Throughout there are similar small victories of transfigured awkwardness. An elderly cleaner's stricken expression when she's peremptorily fired for being late appears to spring as much from a non-professional actor's discomfort as from her character's misfortune. Yet this fleeting moment delivers the shock of reality caught red-handed - which is to say that Loach remains steadfast in his commitment to blurring the boundaries between documentary and fiction.

The film's spartan mise en scène is largely co-ordinated with the cleaners' dull blue uniforms - mustering a pictorial flourish or two only after they've switched to red Justice-for-Janitors T-shirts. One epic shot of the new militants crossing a bridge en masse evokes 20s Soviet cinema, and the steal appears deliberate. Like Land and Freedom (1995) and some earlier films Loach made for television (The Big Flame, 1969; Days of Hope, 1975), Bread and Roses comes near to realising the Eisensteinian ideal of a collective hero. Though the class struggle in this case remains on the molecular level (as in Riff-Raff, 1991), the characters are basically emblems of dissent rather than individuals in their own right. The immigrant workers sport anonymous livery, while their corporate masters are portrayed as so many headless suits and shuffling shoes.

Loach could hardly be more graphic in announcing a method based on group dialectics and social typage. There's a gestural heroine in the shape of feisty Maya (Pilar Padilla), but she's a Latin spitfire straight out of central casting whose sole narrative function is to be politicised. Loach and screenwriter Paul Laverty are so unequivocally on the janitors' side they're willing to forego a degree of moral subtlety. Time and again, one feels ambiguities have been quashed in the interest of a clear revolutionary sales pitch. For a brief season it looks as if Sam (Adrien Brody), the eager labour organiser who hazards human lives at little personal risk, will be ascribed a pair of clumping clay feet. But that would complicate Loach's proletarian hero-worship, so any lingering suspicion gets transferred on to the higher-ups (represented by one of his typically cautious and self-seeking union officials).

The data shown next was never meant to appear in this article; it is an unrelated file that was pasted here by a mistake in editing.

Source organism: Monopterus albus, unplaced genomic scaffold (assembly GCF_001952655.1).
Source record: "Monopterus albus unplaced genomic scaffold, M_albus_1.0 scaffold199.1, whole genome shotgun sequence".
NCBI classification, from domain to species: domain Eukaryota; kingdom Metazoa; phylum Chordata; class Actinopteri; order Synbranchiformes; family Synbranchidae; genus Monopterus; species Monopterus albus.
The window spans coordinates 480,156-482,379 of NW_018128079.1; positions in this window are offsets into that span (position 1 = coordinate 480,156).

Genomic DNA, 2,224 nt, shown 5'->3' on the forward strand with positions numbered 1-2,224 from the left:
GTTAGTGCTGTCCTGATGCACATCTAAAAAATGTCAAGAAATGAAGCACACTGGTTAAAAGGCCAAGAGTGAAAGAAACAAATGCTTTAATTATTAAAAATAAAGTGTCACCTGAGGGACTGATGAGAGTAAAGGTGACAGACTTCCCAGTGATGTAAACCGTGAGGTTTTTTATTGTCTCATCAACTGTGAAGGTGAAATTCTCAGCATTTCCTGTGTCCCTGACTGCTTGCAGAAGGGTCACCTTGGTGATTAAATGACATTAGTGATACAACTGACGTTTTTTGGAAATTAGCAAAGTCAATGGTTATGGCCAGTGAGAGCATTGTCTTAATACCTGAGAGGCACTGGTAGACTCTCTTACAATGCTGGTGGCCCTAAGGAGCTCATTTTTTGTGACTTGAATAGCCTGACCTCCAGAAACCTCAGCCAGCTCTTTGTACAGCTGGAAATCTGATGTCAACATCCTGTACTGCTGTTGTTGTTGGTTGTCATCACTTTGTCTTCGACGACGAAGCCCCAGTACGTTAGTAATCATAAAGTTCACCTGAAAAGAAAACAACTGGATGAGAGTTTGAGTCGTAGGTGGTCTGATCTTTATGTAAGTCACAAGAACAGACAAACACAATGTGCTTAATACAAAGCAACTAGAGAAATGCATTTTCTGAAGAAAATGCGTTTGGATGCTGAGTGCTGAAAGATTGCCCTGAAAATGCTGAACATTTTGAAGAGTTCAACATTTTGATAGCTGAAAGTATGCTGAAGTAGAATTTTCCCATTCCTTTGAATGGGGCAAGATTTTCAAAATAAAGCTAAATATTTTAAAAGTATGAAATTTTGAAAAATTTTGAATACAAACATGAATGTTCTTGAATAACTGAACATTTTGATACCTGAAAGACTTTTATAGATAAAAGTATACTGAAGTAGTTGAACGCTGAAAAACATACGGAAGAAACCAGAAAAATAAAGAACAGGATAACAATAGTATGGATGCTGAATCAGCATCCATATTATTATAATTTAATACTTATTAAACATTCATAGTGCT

Just about the only time the movie plumbs murkier depths is in the emotionally overpowering scene where Maya's sister Rosa (Elpidia Carrillo) explains why she finked on the activists to management and pours forth her scalding resentment of the whole family. Suddenly you're torn apart because you recognise that everyone has their reasons. For a few precious moments, Loach achieves the same quality of naked observation he sustained in his 1998 masterpiece My Name Is Joe (and one is similarly reminded that realism can't always be distinguished from melodrama). Otherwise, Bread and Roses should do much to placate those critics who have charged the director with miserabilism - there are even dollops of sprightly ethnic music to punctuate the janitors' merrier assaults on the capitalist order. Yet an upbeat Ken Loach isn't necessarily what we want. For against the facile solutions to working-class decline proposed by the likes of Billy Elliot or The Full Monty, Loach's best work dares to speak an everlasting nay.

Last Updated: 20 Dec 2011